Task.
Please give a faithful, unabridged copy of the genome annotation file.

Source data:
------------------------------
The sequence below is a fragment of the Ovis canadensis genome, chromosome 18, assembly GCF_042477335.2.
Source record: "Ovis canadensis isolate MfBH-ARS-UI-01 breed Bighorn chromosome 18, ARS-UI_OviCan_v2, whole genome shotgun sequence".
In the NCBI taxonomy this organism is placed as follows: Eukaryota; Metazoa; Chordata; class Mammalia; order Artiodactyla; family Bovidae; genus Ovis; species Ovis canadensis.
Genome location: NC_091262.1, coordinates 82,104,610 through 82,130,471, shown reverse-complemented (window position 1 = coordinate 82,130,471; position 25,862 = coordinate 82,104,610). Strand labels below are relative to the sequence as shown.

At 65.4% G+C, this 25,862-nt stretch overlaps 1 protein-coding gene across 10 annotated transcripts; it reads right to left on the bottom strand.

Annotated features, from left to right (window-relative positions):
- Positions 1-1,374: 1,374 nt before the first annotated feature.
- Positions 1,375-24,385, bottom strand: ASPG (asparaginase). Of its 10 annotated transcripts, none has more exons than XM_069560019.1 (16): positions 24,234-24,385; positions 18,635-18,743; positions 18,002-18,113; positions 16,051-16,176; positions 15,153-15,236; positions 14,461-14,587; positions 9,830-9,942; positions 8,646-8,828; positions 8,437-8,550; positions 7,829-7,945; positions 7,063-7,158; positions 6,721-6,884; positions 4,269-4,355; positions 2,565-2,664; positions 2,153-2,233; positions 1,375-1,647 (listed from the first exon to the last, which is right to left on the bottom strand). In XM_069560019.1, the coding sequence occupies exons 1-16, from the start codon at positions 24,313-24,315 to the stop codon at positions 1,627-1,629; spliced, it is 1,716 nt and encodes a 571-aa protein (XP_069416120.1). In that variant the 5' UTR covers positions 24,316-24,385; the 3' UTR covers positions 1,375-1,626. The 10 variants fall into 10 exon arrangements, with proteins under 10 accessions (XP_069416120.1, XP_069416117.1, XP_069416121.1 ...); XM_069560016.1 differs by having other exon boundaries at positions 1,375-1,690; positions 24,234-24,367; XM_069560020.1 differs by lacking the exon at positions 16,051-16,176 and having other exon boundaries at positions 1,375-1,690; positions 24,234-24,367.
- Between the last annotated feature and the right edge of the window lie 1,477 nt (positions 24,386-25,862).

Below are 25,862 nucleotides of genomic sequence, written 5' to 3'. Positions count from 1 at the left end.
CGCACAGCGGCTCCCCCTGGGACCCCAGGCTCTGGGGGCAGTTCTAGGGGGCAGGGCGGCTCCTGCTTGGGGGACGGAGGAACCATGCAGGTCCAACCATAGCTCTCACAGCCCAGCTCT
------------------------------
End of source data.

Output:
The sequence below is a fragment of the Ovis canadensis genome, chromosome 18, assembly GCF_042477335.2.
Source record: "Ovis canadensis isolate MfBH-ARS-UI-01 breed Bighorn chromosome 18, ARS-UI_OviCan_v2, whole genome shotgun sequence".
In the NCBI taxonomy this organism is placed as follows: Eukaryota; Metazoa; Chordata; class Mammalia; order Artiodactyla; family Bovidae; genus Ovis; species Ovis canadensis.
Genome location: NC_091262.1, coordinates 82,104,610 through 82,130,471, shown reverse-complemented (window position 1 = coordinate 82,130,471; position 25,862 = coordinate 82,104,610). Strand labels below are relative to the sequence as shown.

At 65.4% G+C, this 25,862-nt stretch overlaps 1 protein-coding gene across 10 annotated transcripts; it reads right to left on the bottom strand.

Annotated features, from left to right (window-relative positions):
- Positions 1-1,374: 1,374 nt before the first annotated feature.
- Positions 1,375-24,385, bottom strand: ASPG (asparaginase). Of its 10 annotated transcripts, none has more exons than XM_069560019.1 (16): positions 24,234-24,385; positions 18,635-18,743; positions 18,002-18,113; positions 16,051-16,176; positions 15,153-15,236; positions 14,461-14,587; positions 9,830-9,942; positions 8,646-8,828; positions 8,437-8,550; positions 7,829-7,945; positions 7,063-7,158; positions 6,721-6,884; positions 4,269-4,355; positions 2,565-2,664; positions 2,153-2,233; positions 1,375-1,647 (listed from the first exon to the last, which is right to left on the bottom strand). In XM_069560019.1, the coding sequence occupies exons 1-16, from the start codon at positions 24,313-24,315 to the stop codon at positions 1,627-1,629; spliced, it is 1,716 nt and encodes a 571-aa protein (XP_069416120.1). In that variant the 5' UTR covers positions 24,316-24,385; the 3' UTR covers positions 1,375-1,626. The 10 variants fall into 10 exon arrangements, with proteins under 10 accessions (XP_069416120.1, XP_069416117.1, XP_069416121.1 ...); XM_069560016.1 differs by having other exon boundaries at positions 1,375-1,690; positions 24,234-24,367; XM_069560020.1 differs by lacking the exon at positions 16,051-16,176 and having other exon boundaries at positions 1,375-1,690; positions 24,234-24,367.
- Between the last annotated feature and the right edge of the window lie 1,477 nt (positions 24,386-25,862).

Below are 25,862 nucleotides of genomic sequence, written 5' to 3'. Positions count from 1 at the left end.
CGCACAGCGGCTCCCCCTGGGACCCCAGGCTCTGGGGGCAGTTCTAGGGGGCAGGGCGGCTCCTGCTTGGGGGACGGAGGAACCATGCAGGTCCAACCATAGCTCTCACAGCCCAGCTCT